Big data has been generating plenty of discussion as the next big enterprise technology trend. But like many IT advances, making a tech upgrade doesn't inherently drive business value. Instead, you must develop strategies to align new IT functionality with everyday processes and workflows. In the case of big data, this means ensuring that information gets to users in context. This comes down to two key principles:
- Ensuring that employees understand the source of data and its implications.
- Getting information to workers at points when they are able to take action on it.
Context-aware data delivery is critical if you want information to pay dividends for your business
Context-aware data delivery is critical if you want information to pay dividends for your business. This means engineering big data programs in such a way that they integrate naturally with systems like ERP, allowing users to view, analyze and leverage information in tune with their natural work processes.
Asking the right questions - the first step in putting data in context
Big data programs are often, to some degree, blind. Companies know that information can prove valuable, so they start gathering data from diverse resources and passing it along to users in the hopes that they can glean useful conclusions from it. This improvisational big data strategy will only deliver value to the degree that users are able to find time to analyze information and put it to use. Asking the right questions of your data at the outset can help you get more actionable information out to end users, enabling them to use that data in the most effective way possible. A few issues you should consider when developing your big data strategies include:
- How you want data to influence everyday operations.
- How users will be able to view and interact with data within different apps and services.
- How data will be displayed and accessed on mobile devices.
- How information will be shared across user groups.
- How you will glean strategic value from information gathered in real time.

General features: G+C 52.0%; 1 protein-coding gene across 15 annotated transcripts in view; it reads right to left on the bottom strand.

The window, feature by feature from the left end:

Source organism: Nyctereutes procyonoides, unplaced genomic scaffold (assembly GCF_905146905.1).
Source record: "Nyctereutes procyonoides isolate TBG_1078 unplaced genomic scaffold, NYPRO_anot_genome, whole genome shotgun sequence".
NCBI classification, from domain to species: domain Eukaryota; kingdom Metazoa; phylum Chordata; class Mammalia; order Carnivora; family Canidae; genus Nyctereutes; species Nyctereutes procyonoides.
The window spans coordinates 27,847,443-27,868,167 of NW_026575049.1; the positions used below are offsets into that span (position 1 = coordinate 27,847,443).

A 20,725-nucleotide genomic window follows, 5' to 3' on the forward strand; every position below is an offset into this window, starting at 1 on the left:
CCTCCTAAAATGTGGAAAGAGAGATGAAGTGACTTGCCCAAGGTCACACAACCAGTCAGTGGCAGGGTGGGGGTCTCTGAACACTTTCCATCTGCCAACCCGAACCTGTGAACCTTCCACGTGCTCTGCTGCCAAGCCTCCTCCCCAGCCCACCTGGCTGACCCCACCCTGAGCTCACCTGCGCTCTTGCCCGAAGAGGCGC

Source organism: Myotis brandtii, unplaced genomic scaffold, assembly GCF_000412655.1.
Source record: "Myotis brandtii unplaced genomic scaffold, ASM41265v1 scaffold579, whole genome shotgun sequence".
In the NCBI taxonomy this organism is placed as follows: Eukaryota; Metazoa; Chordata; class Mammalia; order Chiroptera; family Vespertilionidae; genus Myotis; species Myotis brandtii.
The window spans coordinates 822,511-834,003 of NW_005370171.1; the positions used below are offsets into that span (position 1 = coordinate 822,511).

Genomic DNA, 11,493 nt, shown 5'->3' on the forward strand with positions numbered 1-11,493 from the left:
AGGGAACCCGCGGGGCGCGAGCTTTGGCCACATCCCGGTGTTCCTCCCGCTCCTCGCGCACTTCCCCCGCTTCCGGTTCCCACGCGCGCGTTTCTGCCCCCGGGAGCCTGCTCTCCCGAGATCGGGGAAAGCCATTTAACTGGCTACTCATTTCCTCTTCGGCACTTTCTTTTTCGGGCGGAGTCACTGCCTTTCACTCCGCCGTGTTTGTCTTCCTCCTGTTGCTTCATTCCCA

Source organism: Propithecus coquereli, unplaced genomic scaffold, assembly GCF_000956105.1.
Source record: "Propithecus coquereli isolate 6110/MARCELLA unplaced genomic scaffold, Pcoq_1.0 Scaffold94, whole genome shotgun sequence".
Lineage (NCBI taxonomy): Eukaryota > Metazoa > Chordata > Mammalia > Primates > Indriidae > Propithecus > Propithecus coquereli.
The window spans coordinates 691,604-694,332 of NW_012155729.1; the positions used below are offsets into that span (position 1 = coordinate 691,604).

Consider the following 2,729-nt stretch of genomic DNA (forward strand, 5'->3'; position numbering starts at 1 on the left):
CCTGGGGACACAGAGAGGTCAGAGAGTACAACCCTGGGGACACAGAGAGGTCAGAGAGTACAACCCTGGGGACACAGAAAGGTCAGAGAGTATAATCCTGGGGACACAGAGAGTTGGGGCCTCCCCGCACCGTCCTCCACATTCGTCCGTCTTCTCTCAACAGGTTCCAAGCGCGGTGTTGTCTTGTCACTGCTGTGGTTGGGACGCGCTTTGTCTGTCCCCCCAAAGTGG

- How you will unify structured and unstructured data to make it useful for employees.
Dealing with all of these issues is vital when you are trying to put big data into context for end users. Solutions like ERP can help here by providing a natural conduit for getting strategic information out to users effectively. ERP is built around taking information from a centralized database and sorting it out to users through dedicated modules built around specific operational demands.
Big data creates a challenge of scale, however, making metadata especially important.
Metadata holds key to keeping big data in context
A user receiving information within an ERP system or similar app needs to understand the source of that data in order to draw effective conclusions from it. Feedback from a customer, for example, can mean something very different if it has been mined from social media than if it has come directly through a customer service line. The appropriate responses and best way to track this information changes based on the context of the comment, and ensuring your employees understand the underlying story behind data is vital to maximizing the value of that information.
Metadata is especially important as big data programs introduce data from a wider range of sources. With machine-to-machine communications, Internet of Things data, information mined from Web sources and typical corporate data all coming together into common databases, users need metadata to make the most intelligent decisions possible from big data programs.
Putting big data into action requires a great deal of background technical expertise and strategic planning, but taking a strategic approach to aligning big data strategies with business needs can go a long way in maximizing the value of a program.
Interested in more information about big data? Check out another one of our blogs, 5 Steps to Making your Big Data Useful, for more information about big data.